November Top Tip
Continue to plant spring-flowering bulbs such as crocuses, dwarf irises and tulips. If your borders are full plant them in large pots instead. These bulbs can be planted out to fill gaps later.
Any perennials past their best can be cut right down, clearing away remains and adding them to the compost heap.
Evergreen shrubs and conifers planted now will get a really good start in life, also complete new hedging projects as soon as possible.
Perennial Michaelmas Daisies asters produce striking display of bold daisy flowers from late summer for an attractive autumn show. Lift and divide clumps every second or third year after removing old flowering stems and replant the new sections, watering them in thoroughly.
Fill gaps in borders with wallflowers for a great blaze of spring colour. Space them so that they will grow into one another and, for extra impact, plant tulips with flowers in a contrasting colour between them.
Plan a continuous supply of crops for harvesting through the autumn months and into winter by planting hardy lettuce varieties such as ‘Winter Density’ in growing bags, pots or border soil.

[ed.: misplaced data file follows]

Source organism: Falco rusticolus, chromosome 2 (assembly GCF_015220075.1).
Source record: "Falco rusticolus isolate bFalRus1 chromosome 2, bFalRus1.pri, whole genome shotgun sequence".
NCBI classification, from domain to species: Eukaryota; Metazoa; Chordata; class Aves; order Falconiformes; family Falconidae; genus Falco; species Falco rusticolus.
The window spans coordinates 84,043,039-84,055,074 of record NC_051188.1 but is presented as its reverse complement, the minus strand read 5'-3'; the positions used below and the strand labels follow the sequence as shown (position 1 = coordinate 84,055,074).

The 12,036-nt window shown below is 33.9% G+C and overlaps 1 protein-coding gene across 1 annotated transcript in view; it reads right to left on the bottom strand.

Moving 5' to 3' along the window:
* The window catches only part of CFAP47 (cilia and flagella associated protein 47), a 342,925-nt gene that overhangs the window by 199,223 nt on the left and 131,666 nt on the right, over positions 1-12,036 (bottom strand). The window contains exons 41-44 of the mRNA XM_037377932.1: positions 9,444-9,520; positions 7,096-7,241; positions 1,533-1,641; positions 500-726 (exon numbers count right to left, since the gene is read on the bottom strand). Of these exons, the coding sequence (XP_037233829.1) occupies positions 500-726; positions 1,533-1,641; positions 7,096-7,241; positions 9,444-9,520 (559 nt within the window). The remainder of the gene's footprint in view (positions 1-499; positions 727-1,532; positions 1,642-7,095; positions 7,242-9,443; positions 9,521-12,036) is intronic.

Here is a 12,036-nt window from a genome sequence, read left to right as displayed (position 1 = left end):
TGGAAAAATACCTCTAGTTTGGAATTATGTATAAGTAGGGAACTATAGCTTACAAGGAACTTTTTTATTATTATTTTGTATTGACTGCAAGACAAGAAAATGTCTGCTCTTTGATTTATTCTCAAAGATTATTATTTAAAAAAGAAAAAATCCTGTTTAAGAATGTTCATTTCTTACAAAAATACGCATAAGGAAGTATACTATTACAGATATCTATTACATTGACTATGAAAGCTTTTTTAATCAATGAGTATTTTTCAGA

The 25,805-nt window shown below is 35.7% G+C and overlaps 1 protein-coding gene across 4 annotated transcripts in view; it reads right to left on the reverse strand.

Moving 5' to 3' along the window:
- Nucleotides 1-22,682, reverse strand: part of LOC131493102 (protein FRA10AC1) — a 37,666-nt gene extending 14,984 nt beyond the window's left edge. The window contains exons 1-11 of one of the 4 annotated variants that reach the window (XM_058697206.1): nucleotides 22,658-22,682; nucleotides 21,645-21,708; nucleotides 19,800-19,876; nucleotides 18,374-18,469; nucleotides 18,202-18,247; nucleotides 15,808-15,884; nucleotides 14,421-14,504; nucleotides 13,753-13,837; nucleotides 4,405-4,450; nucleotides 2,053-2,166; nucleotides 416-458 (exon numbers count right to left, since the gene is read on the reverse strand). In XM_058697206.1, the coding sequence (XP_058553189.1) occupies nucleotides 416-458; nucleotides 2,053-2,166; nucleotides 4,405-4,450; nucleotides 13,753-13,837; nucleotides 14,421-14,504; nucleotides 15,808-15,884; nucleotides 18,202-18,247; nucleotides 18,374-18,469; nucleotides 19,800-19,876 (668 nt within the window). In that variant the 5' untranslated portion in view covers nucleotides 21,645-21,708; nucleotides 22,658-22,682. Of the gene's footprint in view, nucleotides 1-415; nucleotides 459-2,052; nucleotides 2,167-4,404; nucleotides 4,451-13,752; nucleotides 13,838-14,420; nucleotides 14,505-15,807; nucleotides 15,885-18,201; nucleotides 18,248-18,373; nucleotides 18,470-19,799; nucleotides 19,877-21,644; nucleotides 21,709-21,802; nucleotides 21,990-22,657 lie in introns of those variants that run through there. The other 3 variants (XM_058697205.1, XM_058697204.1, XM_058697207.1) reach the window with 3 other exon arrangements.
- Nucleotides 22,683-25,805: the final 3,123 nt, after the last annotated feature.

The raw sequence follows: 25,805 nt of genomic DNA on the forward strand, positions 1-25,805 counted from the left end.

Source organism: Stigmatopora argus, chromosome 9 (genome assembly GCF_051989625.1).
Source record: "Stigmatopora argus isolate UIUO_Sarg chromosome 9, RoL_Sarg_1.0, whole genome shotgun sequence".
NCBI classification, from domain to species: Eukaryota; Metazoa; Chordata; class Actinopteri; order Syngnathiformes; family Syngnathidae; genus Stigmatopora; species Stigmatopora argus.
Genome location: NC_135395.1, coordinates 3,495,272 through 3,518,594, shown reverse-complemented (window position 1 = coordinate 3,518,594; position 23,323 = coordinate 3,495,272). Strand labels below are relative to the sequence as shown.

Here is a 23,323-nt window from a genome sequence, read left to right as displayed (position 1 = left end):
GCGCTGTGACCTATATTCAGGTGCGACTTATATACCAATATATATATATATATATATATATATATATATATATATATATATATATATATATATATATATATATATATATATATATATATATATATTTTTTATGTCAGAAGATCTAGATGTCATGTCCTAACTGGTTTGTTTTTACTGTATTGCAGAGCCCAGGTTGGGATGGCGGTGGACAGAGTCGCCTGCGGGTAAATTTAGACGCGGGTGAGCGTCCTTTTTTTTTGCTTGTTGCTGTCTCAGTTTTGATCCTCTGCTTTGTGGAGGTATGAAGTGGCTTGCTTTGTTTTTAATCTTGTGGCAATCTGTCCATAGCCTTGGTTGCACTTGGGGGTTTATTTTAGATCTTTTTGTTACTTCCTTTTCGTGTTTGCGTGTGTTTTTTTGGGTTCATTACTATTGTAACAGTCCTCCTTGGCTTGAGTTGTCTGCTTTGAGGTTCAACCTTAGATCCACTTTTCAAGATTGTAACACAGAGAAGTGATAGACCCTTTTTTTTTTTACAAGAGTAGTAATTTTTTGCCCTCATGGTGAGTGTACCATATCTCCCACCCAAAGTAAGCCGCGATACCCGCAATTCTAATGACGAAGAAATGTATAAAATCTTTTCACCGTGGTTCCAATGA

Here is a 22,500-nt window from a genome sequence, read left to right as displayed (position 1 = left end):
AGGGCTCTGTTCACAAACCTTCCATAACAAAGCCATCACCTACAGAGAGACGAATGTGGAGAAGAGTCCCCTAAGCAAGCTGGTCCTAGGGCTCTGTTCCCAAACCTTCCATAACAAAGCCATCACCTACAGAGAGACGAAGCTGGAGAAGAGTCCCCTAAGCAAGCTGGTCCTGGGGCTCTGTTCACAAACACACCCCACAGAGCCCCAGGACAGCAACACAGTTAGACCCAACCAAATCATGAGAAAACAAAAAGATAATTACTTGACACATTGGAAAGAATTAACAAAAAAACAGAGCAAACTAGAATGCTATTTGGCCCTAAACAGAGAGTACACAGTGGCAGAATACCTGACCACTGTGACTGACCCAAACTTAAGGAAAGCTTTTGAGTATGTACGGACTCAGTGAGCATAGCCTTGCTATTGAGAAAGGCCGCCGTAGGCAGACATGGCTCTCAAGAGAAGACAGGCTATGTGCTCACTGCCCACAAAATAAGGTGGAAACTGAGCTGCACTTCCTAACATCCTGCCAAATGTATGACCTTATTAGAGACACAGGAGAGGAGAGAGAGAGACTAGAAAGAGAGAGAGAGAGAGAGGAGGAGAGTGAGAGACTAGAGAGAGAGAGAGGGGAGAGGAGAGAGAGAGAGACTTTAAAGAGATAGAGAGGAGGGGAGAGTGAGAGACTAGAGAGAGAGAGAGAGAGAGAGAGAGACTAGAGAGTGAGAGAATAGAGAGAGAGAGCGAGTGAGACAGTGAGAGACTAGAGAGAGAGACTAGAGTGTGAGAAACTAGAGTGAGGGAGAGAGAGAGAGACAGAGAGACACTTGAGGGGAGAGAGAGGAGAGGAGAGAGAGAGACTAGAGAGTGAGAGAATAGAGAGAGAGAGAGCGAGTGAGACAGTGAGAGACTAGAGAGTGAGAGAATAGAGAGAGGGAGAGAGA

Chives are a valuable garnish at any time of year for sprucing up a salad, adding flavour to potatoes and colouring winter soups. Lift and divide congested clumps that have lost vigour every few years. Small clumps can also be grown in pots on the windowsill. Keep some chives by the kitchen window for convenience.
Sow broad beans such as ‘Aquadulce Claudia’ and pea ‘Feltham First’ in early November. In colder areas it’s better to wait until spring or to sow them in pots which can be planted out in spring.
Garlic cloves from strains that are selected to suit our climate can be planted outside now. Alternatively, raise them in pots to plant out later. Planting selected onion sets in autumn will give you a crop from late June into early July.
Sweet Peas should be sown in pots now in a cold frame or greenhouse ready for planting out next spring.